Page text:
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How to Choose A Nursing Home, With Tips on Choosing During Covid-19

 

Choosing a Nursing Home 

During Covid-19

What is a nursing home?  A nursing home, also called a skilled nursing facility (SNF), provides health and personal care services to persons who need the care and assistance of another person on a regular basis.  Most nursing homes provide nursing care, assistance with the activities of daily living, three meals a day and supervision of the resident for 24-hours each day.  Most will also provide some form of rehabilitation services such as physical, occupational or speech therapy. 

Some people may stay at a nursing home or skilled nursing home while recovering from an injury or surgery after a stay in the hospital.  However, most people will stay permanently because they require full-time care or supervision because of their physical or mental disabilities.

If you are in the hospital, and are being discharged to a nursing home for rehabilitation, the hospital will help you find a facility.  If your stay will most likely be permanent, you can start by asking your doctor for recommendations of places that would meet your needs.

When choosing a nursing home, consider what is important to you.  Do you need physical, occupational or speech therapy?  Are you looking for specific care for dementia?  Will you be on hospice?  Is having good food a priority for you?  Do you have a religious affiliation that you want to consider?

Where does your family live? In my experience, having family members visit on a regular basis makes it more likely that you will receive the care you need.  If the nursing home is too far away, family may not be able to visit very often.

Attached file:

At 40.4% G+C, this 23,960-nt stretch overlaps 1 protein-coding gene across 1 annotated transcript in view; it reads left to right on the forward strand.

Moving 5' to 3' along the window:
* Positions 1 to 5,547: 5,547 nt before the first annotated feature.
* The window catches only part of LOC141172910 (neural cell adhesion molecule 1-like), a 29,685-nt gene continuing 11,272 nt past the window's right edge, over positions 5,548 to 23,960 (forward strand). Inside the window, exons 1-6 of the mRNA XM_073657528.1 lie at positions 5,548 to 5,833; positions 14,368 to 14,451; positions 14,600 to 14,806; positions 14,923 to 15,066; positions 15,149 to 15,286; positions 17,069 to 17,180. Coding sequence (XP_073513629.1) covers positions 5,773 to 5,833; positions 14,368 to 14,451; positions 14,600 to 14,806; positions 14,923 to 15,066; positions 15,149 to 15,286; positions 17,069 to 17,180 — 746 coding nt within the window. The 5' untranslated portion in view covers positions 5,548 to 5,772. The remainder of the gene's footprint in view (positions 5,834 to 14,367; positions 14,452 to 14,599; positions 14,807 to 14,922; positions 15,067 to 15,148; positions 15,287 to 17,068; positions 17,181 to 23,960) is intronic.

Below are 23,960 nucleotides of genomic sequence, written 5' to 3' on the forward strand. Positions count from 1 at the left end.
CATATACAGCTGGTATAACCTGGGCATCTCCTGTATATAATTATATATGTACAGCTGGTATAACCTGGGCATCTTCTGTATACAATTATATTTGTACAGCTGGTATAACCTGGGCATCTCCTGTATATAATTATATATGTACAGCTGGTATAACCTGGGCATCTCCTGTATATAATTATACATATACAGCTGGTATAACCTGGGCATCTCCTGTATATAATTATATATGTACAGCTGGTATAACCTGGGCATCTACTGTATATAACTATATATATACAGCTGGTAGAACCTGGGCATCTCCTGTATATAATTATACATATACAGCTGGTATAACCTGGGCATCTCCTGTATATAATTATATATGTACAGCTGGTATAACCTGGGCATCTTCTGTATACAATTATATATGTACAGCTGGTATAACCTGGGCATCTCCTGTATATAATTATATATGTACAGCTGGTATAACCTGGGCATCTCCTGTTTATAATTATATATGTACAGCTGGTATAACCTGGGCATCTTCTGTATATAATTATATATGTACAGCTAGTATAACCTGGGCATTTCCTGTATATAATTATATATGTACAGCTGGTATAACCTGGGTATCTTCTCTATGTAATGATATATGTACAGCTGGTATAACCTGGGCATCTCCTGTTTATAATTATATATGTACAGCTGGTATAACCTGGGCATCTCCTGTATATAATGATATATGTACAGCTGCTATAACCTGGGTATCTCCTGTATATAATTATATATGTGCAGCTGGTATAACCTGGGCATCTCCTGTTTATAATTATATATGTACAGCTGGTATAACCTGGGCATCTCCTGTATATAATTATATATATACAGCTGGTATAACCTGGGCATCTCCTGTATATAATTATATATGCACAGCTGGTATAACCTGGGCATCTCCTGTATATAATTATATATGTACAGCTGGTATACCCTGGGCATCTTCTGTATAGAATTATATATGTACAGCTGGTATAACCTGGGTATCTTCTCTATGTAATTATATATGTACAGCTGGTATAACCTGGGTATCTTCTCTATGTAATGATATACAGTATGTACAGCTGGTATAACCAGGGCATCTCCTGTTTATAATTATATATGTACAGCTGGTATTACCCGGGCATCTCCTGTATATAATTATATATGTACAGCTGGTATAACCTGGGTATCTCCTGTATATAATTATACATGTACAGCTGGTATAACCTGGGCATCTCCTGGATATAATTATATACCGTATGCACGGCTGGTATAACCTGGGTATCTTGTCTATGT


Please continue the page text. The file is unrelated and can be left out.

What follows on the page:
After you have thought about your wants and needs, talk to friends, family, social workers and healthcare providers to see if they have recommendations.  When trying to find a facility for my father, I hired a geriatric care manager, sometimes called “aging life care manager”,  to help me research facilities.  The geriatric care manager was already familiar with all of the facilities in the area, so she helped me quickly narrow down what seemed like unlimited choices. 

Once you have narrowed down the search, call the nursing homes that you are considering and ask them whether there is a waiting list, how many residents they have and the cost of care. 

It may be difficult to visit a facility during this time of Covid-19, so you may have to “visit” the facilities by video.  Many facilities have employees who will take you on a video tour of the nursing home while you watch and listen on your smartphone or computer.  If you cannot physically enter the facility, be sure to meet the director and the director of nursing by video or at least talk with them on the phone. 

Ask about Medicare and Medicaid certification, and ask if the facility is handicap accessible.  Although it may be difficult to see other residents while on a video tour, try to notice if the residents seem to be cared for and whether the staff seems attentive to their needs. One issue with nursing homes is often the turnover in staff, so be sure to ask how long the director has been at the facility, and ask the same question about the heads of the food, social services and nursing.  I also would ask about the history of ownership of the facility to see how often that turns over.